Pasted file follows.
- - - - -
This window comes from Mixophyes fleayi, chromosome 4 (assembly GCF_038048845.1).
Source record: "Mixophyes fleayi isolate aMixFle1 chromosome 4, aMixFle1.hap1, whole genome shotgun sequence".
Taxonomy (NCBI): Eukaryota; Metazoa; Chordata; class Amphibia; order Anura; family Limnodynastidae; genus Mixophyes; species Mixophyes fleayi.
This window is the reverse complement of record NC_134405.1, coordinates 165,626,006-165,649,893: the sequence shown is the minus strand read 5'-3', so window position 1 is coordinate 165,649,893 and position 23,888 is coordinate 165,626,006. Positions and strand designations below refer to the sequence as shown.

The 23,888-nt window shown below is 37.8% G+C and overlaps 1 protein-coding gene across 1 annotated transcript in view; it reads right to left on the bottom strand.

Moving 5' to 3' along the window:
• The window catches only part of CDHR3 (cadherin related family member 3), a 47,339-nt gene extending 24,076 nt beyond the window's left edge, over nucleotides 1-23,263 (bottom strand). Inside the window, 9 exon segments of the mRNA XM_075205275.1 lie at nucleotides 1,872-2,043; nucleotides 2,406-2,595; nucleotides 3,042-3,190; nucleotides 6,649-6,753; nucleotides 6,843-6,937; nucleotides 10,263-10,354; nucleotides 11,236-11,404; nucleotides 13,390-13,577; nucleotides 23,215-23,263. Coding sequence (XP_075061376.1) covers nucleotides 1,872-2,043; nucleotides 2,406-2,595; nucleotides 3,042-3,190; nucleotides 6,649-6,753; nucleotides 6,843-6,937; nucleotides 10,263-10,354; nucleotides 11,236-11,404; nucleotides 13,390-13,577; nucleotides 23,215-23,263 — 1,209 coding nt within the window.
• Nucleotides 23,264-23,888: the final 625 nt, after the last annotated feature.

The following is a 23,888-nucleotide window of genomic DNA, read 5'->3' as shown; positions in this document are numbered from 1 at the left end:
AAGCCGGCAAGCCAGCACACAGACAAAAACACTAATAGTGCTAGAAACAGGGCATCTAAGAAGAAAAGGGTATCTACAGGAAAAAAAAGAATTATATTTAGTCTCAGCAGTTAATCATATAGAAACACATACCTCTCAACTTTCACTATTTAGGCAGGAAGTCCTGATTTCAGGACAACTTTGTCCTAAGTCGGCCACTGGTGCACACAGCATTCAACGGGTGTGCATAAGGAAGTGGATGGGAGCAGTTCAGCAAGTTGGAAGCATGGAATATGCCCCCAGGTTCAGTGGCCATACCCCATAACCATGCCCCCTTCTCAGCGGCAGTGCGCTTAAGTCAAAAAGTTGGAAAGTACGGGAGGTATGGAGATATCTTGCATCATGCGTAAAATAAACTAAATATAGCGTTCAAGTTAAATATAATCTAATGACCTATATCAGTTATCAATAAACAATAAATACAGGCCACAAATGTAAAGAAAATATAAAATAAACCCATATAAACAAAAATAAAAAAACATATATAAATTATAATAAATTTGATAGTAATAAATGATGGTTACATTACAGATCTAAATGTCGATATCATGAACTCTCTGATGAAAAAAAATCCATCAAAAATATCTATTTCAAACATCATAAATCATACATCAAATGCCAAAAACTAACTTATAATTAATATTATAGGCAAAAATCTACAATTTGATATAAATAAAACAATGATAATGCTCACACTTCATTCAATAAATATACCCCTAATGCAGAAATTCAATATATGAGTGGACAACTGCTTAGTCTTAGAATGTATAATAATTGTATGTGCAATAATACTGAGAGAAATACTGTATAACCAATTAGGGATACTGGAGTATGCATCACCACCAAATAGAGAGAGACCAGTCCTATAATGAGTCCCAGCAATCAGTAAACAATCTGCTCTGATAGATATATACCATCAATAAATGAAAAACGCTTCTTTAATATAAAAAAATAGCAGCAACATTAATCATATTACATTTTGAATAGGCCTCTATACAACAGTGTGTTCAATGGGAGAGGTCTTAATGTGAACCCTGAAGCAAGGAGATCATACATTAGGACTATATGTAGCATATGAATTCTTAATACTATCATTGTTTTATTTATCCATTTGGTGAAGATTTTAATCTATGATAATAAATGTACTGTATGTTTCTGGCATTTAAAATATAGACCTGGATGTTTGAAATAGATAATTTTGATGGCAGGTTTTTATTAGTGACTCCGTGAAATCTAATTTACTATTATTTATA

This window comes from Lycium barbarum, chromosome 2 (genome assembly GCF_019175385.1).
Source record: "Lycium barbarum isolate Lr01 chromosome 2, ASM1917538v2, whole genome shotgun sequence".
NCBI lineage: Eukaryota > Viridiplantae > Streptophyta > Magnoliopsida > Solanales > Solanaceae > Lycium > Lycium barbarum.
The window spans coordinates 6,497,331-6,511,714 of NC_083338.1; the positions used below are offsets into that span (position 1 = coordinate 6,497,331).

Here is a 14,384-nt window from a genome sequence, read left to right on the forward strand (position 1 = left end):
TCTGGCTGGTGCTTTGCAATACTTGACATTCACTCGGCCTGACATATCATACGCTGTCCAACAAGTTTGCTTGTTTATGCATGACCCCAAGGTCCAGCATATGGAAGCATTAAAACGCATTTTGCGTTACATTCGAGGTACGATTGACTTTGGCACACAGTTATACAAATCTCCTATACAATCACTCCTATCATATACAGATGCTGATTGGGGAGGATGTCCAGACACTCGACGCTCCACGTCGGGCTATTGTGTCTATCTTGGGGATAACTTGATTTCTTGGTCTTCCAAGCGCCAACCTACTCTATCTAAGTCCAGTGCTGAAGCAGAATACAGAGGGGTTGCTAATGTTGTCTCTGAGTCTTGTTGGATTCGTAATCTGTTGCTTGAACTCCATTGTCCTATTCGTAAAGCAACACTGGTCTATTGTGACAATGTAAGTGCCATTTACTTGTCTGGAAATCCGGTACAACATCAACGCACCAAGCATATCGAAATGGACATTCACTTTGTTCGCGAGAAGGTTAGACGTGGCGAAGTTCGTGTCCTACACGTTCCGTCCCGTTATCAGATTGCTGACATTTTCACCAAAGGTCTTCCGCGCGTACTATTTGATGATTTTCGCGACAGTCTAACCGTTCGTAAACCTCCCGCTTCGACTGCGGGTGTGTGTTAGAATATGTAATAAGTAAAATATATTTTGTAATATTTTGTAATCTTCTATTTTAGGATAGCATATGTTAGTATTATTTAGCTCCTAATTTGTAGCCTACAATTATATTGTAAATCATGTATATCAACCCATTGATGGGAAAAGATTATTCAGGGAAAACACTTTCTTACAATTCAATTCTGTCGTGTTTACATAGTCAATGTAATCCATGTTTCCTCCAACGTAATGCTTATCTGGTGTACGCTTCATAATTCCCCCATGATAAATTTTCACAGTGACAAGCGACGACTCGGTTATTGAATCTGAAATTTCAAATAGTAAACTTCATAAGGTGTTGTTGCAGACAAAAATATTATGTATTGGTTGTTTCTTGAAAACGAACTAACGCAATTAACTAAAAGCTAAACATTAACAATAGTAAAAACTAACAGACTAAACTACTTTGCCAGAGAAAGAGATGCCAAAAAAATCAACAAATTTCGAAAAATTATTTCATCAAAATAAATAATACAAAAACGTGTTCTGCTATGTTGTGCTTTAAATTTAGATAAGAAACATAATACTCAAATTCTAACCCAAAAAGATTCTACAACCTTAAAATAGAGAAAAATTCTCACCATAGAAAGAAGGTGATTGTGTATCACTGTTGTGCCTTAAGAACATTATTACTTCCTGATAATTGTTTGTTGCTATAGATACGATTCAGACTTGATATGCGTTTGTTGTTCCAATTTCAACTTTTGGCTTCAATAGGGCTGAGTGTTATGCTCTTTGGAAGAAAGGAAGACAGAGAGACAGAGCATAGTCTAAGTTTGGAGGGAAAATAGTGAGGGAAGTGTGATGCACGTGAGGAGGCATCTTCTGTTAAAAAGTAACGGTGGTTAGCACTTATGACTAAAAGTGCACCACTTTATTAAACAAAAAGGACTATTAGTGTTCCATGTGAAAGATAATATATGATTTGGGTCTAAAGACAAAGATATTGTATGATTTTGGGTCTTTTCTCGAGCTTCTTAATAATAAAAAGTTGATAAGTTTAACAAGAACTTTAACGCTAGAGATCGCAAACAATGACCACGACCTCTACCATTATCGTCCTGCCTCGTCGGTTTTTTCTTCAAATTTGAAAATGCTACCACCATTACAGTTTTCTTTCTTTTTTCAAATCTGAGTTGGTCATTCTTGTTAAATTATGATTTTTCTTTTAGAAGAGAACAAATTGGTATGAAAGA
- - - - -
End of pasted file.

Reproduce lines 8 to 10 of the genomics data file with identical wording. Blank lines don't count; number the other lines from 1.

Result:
• Nucleotides 23,264-23,888: the final 625 nt, after the last annotated feature.

The following is a 23,888-nucleotide window of genomic DNA, read 5'->3' as shown; positions in this document are numbered from 1 at the left end:
AAGCCGGCAAGCCAGCACACAGACAAAAACACTAATAGTGCTAGAAACAGGGCATCTAAGAAGAAAAGGGTATCTACAGGAAAAAAAAGAATTATATTTAGTCTCAGCAGTTAATCATATAGAAACACATACCTCTCAACTTTCACTATTTAGGCAGGAAGTCCTGATTTCAGGACAACTTTGTCCTAAGTCGGCCACTGGTGCACACAGCATTCAACGGGTGTGCATAAGGAAGTGGATGGGAGCAGTTCAGCAAGTTGGAAGCATGGAATATGCCCCCAGGTTCAGTGGCCATACCCCATAACCATGCCCCCTTCTCAGCGGCAGTGCGCTTAAGTCAAAAAGTTGGAAAGTACGGGAGGTATGGAGATATCTTGCATCATGCGTAAAATAAACTAAATATAGCGTTCAAGTTAAATATAATCTAATGACCTATATCAGTTATCAATAAACAATAAATACAGGCCACAAATGTAAAGAAAATATAAAATAAACCCATATAAACAAAAATAAAAAAACATATATAAATTATAATAAATTTGATAGTAATAAATGATGGTTACATTACAGATCTAAATGTCGATATCATGAACTCTCTGATGAAAAAAAATCCATCAAAAATATCTATTTCAAACATCATAAATCATACATCAAATGCCAAAAACTAACTTATAATTAATATTATAGGCAAAAATCTACAATTTGATATAAATAAAACAATGATAATGCTCACACTTCATTCAATAAATATACCCCTAATGCAGAAATTCAATATATGAGTGGACAACTGCTTAGTCTTAGAATGTATAATAATTGTATGTGCAATAATACTGAGAGAAATACTGTATAACCAATTAGGGATACTGGAGTATGCATCACCACCAAATAGAGAGAGACCAGTCCTATAATGAGTCCCAGCAATCAGTAAACAATCTGCTCTGATAGATATATACCATCAATAAATGAAAAACGCTTCTTTAATATAAAAAAATAGCAGCAACATTAATCATATTACATTTTGAATAGGCCTCTATACAACAGTGTGTTCAATGGGAGAGGTCTTAATGTGAACCCTGAAGCAAGGAGATCATACATTAGGACTATATGTAGCATATGAATTCTTAATACTATCATTGTTTTATTTATCCATTTGGTGAAGATTTTAATCTATGATAATAAATGTACTGTATGTTTCTGGCATTTAAAATATAGACCTGGATGTTTGAAATAGATAATTTTGATGGCAGGTTTTTATTAGTGACTCCGTGAAATCTAATTTACTATTATTTATA